We did have some flooding in people’s basements and garages as well as single level homes that are on a slab. We also had two sewer system overflows, so that’s when the sewage actually gets out into potentially our drainage system. That had to do with the amount of water that was pouring into our manholes, that was then overwhelming both the town systems and private systems. And so we were working, that was our first priority when we were dealing with the event, was to make sure that those items were under control and that our pumping stations could continue handling the high flow levels that were coming in, that we didn’t have any more of those sewer system overflows.
So that’s like more the environmental impact and there’s a lot of dilution there. So, you know, hopefully one would think more broadly it’s not a large environmental impact.
What we saw after the fact was a lot of debris around town, so we’ve been doing street sweeping in order to clear up the streets. There was also vehicles that did try to go through the water when it was high and some of those required rescuing. I also believe there was some equipment in parking lots that had flooding and some of that equipment was damaged as well.
Q: Is there anything else you think Needham residents should know?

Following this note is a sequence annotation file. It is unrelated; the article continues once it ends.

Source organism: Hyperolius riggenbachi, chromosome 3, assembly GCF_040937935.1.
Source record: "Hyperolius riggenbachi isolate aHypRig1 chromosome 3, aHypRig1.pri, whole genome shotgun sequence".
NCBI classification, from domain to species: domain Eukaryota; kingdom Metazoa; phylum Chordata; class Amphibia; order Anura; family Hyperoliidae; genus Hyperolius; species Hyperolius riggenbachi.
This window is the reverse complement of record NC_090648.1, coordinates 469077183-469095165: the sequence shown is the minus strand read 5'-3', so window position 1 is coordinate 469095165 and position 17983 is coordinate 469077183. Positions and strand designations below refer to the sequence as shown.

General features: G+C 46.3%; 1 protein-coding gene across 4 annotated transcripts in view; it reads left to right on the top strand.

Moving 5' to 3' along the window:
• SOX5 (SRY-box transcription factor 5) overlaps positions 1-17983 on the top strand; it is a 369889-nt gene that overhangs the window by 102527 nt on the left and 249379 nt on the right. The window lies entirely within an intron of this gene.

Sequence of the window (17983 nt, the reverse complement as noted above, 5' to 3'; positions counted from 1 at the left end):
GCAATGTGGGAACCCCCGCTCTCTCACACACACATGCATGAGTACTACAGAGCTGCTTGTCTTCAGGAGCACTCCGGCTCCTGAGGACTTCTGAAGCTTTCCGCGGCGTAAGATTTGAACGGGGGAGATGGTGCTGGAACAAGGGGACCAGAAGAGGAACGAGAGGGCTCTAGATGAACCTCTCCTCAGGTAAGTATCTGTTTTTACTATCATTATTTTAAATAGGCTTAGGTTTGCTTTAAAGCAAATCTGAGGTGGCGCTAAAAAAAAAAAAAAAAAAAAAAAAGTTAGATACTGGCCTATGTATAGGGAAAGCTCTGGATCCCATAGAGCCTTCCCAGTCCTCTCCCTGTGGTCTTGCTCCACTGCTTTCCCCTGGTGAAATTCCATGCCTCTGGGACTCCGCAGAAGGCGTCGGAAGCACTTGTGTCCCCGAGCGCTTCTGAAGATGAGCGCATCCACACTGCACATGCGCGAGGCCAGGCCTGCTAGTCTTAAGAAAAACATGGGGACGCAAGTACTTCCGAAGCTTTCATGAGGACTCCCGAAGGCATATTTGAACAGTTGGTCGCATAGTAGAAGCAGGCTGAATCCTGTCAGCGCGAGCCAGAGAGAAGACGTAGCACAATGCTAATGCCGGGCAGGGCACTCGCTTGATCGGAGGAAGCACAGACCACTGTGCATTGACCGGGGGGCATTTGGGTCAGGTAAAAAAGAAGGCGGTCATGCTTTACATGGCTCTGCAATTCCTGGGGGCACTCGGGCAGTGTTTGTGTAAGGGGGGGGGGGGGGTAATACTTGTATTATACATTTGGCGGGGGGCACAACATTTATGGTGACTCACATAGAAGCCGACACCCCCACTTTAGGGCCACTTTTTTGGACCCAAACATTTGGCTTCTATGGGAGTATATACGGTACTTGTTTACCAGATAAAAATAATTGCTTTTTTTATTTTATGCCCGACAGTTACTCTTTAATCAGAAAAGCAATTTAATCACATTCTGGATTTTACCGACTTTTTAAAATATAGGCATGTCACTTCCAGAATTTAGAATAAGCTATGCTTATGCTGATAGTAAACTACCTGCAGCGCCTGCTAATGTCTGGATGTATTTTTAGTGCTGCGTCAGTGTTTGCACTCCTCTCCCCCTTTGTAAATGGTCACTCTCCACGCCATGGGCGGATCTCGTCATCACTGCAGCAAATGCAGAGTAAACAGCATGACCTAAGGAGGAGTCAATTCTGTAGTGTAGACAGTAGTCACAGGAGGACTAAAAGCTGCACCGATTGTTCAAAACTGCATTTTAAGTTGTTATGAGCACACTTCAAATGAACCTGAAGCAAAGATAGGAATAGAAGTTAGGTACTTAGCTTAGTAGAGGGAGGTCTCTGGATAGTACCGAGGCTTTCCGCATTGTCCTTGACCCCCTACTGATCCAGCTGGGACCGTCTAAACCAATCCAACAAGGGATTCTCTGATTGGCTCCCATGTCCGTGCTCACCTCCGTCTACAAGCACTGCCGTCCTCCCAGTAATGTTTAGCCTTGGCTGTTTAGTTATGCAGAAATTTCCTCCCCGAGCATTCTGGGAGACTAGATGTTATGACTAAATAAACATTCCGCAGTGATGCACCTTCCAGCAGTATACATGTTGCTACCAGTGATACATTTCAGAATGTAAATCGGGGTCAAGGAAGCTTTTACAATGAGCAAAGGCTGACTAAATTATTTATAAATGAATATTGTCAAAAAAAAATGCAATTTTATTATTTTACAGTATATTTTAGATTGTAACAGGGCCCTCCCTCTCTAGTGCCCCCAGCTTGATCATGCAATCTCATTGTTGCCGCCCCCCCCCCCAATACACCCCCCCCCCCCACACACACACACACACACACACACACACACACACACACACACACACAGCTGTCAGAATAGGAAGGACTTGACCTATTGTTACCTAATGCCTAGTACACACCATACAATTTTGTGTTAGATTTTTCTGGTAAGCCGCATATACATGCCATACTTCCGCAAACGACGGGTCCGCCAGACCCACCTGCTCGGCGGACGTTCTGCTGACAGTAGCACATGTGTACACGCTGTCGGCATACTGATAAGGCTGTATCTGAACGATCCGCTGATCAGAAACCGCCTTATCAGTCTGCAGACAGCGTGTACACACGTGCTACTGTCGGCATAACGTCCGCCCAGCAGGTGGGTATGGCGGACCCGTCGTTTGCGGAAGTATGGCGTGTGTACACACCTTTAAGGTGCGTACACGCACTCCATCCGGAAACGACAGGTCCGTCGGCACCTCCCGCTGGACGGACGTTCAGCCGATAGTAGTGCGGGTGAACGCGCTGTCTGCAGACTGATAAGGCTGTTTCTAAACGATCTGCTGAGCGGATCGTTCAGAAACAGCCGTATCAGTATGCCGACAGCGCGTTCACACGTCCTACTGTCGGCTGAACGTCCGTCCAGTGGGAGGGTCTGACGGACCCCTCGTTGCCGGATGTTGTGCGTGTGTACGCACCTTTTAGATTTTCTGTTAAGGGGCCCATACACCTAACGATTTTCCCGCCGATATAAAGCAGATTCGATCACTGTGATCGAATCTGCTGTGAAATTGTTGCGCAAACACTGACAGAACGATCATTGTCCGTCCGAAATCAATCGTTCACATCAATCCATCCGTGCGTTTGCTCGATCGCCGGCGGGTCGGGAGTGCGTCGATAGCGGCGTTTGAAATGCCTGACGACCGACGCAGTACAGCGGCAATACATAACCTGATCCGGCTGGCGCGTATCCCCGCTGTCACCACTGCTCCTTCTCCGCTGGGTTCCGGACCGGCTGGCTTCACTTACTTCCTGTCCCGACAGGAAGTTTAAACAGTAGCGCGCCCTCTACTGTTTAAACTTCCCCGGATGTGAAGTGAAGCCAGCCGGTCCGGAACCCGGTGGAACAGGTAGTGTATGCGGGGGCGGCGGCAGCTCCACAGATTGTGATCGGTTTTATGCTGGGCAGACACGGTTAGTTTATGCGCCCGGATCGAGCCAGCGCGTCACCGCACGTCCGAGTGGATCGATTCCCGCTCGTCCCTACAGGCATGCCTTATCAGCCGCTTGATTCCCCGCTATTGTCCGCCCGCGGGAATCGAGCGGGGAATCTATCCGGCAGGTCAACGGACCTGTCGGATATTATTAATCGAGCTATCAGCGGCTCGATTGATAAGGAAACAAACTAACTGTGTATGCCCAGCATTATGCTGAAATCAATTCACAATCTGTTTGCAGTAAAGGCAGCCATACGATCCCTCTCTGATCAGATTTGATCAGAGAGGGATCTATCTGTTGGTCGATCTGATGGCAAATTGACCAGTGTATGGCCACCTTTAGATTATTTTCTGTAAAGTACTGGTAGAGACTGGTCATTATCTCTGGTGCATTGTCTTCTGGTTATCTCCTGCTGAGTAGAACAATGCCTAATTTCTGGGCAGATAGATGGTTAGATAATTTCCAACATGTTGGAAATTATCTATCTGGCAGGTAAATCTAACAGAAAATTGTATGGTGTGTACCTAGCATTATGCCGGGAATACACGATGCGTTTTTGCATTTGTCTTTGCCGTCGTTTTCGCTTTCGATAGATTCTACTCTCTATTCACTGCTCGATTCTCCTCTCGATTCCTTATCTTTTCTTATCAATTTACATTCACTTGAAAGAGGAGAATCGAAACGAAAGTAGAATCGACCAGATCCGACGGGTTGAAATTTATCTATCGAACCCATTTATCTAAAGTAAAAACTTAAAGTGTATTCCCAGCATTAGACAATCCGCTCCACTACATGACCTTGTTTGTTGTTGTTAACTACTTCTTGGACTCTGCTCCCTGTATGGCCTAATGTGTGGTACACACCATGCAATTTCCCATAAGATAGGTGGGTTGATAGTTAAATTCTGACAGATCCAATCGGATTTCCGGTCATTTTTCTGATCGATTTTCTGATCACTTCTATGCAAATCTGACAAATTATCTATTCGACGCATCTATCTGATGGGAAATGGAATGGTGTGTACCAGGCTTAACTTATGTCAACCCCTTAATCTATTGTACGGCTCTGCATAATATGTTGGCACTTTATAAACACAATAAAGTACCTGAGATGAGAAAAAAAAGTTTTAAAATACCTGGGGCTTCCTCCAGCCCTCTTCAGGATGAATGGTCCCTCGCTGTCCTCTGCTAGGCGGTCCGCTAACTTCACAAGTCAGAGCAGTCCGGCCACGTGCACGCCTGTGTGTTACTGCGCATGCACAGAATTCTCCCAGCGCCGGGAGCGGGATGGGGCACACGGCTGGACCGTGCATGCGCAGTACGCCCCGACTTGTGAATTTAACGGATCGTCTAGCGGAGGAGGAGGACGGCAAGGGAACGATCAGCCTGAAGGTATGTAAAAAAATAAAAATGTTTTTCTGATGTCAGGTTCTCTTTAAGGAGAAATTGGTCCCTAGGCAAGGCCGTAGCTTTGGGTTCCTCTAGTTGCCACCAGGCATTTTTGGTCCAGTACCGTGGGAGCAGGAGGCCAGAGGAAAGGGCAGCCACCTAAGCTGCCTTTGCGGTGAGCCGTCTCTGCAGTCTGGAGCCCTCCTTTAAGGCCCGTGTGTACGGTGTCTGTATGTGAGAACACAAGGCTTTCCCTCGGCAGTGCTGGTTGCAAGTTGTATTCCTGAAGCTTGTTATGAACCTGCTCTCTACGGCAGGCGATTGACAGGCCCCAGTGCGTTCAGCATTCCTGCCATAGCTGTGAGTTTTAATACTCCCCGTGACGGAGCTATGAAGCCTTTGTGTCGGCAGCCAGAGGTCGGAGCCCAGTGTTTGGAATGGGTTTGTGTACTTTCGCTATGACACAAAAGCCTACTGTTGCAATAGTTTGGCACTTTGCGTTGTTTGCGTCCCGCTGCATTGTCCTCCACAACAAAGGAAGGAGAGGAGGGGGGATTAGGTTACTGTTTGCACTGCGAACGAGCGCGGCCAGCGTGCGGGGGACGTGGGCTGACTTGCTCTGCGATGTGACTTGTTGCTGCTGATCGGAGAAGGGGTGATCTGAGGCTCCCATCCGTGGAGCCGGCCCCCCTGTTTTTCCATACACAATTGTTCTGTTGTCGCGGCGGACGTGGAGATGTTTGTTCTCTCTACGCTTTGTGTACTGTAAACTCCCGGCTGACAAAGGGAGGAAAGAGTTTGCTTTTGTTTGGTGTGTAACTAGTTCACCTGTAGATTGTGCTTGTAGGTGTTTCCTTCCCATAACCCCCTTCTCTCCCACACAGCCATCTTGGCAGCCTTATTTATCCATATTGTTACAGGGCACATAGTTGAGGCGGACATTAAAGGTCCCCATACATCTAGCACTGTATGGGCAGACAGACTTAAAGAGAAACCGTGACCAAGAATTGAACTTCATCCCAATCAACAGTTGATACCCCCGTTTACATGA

Carys Lustig: One of the things that might be useful to know when we have weather events is how we triage our work through an event like that. So, it’s the same thing with any type of emergency, but our first priority is protecting the town wide infrastructure. So, in this particular case it was monitoring the roads, the sewers, and any flooding that we had, the storm drain issues. That’s really where we focused during that emergency to begin with.
Then we will go out once those systems are made safe, and address individual homeowner’s concerns on a safety basis first. So, that’s when we’ll address, particularly in this case,
sewage was the number one item that we were addressing in the post time. And then afterward if there’s issues or like a resident can’t pump down their basement or they have an issue getting a contractor out, then we might go help them. And then afterwards, we’re kind of hitting that last phase. That’s when we start talking about like systems and and issues.
If people have water in their backyards, that’s really the lowest priority item for us because it’s not endangering safety and wellbeing. It’s very different for us than somebody having water in their their house or, even worse, sewage in their house. So those are the priorities that we have.
I recommend that for system-wide issues, if you saw an area that was flooded in town, I recommend throwing it in our town’s website on our Report An Issue. Just indicate, “Hey, this was an area where we saw a lot of flooding, it tipped over the road.” Those are items that we can then look at after the fact, when we’re trying to build out our capital plans and say, “You know, across the town, where are there issues where we could potentially improve storm water retention?” and figure out if there’s solutions that can be done.